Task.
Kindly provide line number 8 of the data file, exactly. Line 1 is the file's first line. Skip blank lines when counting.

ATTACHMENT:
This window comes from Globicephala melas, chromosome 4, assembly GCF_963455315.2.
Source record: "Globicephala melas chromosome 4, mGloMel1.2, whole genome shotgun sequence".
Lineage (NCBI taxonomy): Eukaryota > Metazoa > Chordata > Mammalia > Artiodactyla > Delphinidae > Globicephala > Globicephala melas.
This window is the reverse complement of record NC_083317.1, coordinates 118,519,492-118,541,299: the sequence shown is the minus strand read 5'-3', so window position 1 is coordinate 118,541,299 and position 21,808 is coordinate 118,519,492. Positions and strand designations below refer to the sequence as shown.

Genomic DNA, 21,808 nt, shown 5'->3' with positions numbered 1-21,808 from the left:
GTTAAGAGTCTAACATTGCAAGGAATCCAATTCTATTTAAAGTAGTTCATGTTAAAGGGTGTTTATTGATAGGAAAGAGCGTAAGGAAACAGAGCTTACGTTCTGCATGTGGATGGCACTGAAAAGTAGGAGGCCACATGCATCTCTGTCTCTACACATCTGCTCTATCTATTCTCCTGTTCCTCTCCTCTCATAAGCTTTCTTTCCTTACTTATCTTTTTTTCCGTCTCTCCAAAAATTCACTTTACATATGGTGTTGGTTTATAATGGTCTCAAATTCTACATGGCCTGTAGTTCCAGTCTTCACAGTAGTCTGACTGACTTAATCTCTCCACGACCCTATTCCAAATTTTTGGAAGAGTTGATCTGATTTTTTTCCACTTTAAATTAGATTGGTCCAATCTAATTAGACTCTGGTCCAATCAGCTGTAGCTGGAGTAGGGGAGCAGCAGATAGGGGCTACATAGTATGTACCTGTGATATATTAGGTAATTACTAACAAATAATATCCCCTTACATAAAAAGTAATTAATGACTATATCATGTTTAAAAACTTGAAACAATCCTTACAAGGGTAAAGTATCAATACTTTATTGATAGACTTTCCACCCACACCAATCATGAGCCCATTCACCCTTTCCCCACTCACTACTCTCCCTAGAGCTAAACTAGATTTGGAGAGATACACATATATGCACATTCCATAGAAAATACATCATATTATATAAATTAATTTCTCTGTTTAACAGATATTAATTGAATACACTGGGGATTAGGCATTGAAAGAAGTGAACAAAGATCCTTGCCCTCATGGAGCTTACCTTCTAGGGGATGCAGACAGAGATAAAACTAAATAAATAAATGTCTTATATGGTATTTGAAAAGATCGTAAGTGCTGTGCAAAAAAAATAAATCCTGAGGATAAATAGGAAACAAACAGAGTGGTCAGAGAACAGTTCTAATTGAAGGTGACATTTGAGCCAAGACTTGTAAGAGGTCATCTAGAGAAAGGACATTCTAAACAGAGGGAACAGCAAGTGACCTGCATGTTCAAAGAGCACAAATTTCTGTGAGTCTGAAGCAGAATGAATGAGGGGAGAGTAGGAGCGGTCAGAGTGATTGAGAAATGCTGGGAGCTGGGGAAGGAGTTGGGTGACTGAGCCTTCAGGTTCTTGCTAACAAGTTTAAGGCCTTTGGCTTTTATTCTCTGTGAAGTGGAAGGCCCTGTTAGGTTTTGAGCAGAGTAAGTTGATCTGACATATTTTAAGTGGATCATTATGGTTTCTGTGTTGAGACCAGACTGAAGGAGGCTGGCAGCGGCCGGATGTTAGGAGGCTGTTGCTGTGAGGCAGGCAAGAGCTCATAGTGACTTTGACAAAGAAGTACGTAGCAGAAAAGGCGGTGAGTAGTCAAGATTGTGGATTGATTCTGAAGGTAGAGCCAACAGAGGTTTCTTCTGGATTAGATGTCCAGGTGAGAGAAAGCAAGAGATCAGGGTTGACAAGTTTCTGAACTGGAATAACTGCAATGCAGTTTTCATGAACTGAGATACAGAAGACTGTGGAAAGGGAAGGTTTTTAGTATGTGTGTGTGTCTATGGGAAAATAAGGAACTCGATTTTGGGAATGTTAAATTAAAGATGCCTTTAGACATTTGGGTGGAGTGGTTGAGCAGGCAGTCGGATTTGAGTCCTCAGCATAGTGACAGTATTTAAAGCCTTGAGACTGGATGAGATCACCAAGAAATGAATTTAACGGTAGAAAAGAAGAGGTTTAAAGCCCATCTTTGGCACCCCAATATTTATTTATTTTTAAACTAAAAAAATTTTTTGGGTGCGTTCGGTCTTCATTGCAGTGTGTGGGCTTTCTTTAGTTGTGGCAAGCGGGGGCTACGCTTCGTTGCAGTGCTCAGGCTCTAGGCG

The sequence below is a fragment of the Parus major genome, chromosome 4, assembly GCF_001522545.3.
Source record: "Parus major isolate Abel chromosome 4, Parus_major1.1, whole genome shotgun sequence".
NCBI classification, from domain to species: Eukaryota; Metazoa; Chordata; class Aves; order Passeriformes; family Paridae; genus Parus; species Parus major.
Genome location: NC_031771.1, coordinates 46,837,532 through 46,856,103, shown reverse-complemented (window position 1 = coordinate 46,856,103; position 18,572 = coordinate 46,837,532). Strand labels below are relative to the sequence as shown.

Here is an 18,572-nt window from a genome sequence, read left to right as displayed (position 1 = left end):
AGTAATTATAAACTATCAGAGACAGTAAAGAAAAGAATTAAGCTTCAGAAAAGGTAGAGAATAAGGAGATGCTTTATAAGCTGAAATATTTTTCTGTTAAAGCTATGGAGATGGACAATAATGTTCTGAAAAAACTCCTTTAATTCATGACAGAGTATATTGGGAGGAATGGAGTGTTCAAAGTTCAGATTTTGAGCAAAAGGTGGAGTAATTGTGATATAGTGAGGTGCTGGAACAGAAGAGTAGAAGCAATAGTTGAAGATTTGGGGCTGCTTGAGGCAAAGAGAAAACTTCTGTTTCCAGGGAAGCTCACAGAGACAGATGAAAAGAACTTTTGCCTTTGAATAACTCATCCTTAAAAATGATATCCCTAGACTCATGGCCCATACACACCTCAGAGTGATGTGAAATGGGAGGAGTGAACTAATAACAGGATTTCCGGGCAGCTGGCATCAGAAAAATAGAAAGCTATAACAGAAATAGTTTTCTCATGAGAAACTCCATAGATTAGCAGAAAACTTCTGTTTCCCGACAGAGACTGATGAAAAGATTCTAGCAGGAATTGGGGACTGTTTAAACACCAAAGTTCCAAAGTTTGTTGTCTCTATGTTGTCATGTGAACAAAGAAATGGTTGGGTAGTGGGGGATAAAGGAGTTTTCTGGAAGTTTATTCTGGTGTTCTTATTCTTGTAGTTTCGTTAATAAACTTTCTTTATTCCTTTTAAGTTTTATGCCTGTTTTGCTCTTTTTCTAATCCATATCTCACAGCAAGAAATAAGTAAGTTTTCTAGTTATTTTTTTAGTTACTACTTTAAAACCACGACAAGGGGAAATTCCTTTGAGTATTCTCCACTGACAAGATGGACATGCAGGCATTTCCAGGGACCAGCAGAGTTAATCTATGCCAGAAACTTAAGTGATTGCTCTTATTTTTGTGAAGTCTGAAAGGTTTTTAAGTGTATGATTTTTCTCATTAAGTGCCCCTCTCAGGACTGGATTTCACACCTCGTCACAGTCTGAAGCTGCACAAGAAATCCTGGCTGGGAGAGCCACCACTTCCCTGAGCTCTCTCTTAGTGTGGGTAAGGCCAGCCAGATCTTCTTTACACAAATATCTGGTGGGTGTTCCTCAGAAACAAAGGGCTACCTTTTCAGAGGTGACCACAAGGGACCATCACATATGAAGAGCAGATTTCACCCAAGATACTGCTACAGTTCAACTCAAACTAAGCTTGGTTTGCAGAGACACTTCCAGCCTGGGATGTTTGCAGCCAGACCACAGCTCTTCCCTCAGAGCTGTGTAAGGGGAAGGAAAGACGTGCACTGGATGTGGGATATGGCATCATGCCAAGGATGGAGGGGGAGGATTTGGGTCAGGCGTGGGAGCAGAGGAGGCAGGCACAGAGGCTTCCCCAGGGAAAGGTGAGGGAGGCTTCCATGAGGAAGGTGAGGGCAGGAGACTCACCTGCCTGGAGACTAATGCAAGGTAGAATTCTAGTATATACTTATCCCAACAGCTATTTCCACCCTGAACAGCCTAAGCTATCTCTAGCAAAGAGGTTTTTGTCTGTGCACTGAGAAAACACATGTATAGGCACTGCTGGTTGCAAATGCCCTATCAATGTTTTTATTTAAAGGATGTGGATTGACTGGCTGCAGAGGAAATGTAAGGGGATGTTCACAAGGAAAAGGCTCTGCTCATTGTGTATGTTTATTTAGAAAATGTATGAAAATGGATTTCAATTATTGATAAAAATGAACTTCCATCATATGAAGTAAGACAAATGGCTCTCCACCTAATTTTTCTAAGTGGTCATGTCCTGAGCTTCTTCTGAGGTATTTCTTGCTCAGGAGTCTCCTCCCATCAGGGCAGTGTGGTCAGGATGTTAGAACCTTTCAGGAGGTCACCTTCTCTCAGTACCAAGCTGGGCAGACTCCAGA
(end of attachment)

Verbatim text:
Source record: "Parus major isolate Abel chromosome 4, Parus_major1.1, whole genome shotgun sequence".